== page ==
Disciplinaries And Human Rights

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A decision was handed by the High Court this week on a thorny issue of how far the Human Rights Act applies to internal disciplinary hearings.  There has already been a suggestion that an employee may in certain circumstances allowed to have legal representation at an internal disciplinary on Human Rights grounds (as in, for example R v. Governors of X School); and in Mattu v. Coventry and Warks NHS Trust the High Court considered whether Article 6 of the Human Rights Act entitled an employee to an ‘independent and impartial panel’ to hear his disciplinary hearing.

Mr Mattu was a consultant with the NHS Trust, who was dismissed.  He argued before the High Court that his dismissal should be set aside, amongst other things on Human Rights grounds.  Every employer charged with dealing with a disciplinary issue has a duty to act impartially in hearing any disciplinary matter.  An employer must always attempt to be objective, and not to reach a conclusion until all parts of the evidence have been considered by the person carrying out the disciplinary hearing.  Failure to do so is likely to be a breach of the ACAS Code of Practice and could lead to a finding of unfair dismissal.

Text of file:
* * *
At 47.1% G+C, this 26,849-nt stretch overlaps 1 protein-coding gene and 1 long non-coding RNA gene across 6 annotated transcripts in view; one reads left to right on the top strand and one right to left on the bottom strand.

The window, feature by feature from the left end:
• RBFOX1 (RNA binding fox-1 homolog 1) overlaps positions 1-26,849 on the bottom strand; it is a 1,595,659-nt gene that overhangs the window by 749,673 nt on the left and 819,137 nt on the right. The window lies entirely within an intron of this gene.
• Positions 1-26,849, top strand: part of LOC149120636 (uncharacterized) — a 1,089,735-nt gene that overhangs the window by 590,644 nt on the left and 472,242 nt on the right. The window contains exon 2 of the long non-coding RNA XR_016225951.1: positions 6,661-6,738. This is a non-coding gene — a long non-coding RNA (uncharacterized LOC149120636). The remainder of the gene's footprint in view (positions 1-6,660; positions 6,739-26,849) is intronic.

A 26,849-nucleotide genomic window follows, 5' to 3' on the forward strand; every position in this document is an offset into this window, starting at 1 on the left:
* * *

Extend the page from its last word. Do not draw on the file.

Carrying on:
But it is a step further than that to say that the person (or panel) hearing the case ought to be completely independent and impartial.  Mr Mattu argued that ought to be so in relation to his case because the effect of the dismissal would be that he could no longer practice in his chosen profession – which can come under the ambit of the Human Rights Act.  The High Court disagreed; saying that in this case Mr Mattu’s ability to practice in his chosen profession was not affected, merely his right to practice in that particular job.

They did, however, comment that the dismissal of a Trust Employee by the Chief Executive of that Trust would not be independent and impartial, although that could be remedied by an independent appeal panel (which is the procedure in many public sector organisations).  The decision is nevertheless important, especially for those within the public sector.

At Forbes, our Employment Lawyers for your business regularly provide advice to both public and private sector businesses in relation to internal disciplinary issues and externally, should the matter proceed to an Employment Tribunal.  Taking advice at an early stage is crucial to avoiding costly litigation, so please do get in touch – we can help!

Jonathan Holden

About Jonathan Holden

Jonathan is a Partner and Head of the Employment Law department at Forbes Solicitors. Jonathan’s blogs cover his specialisms of disciplinary and grievance matters, redundancies, restructures, employment contracts, TUPE, policies and procedures and settlement agreements. Jonathan also writes about and acts for clients in relation to Employment Tribunal claims for unfair dismissal and discrimination.
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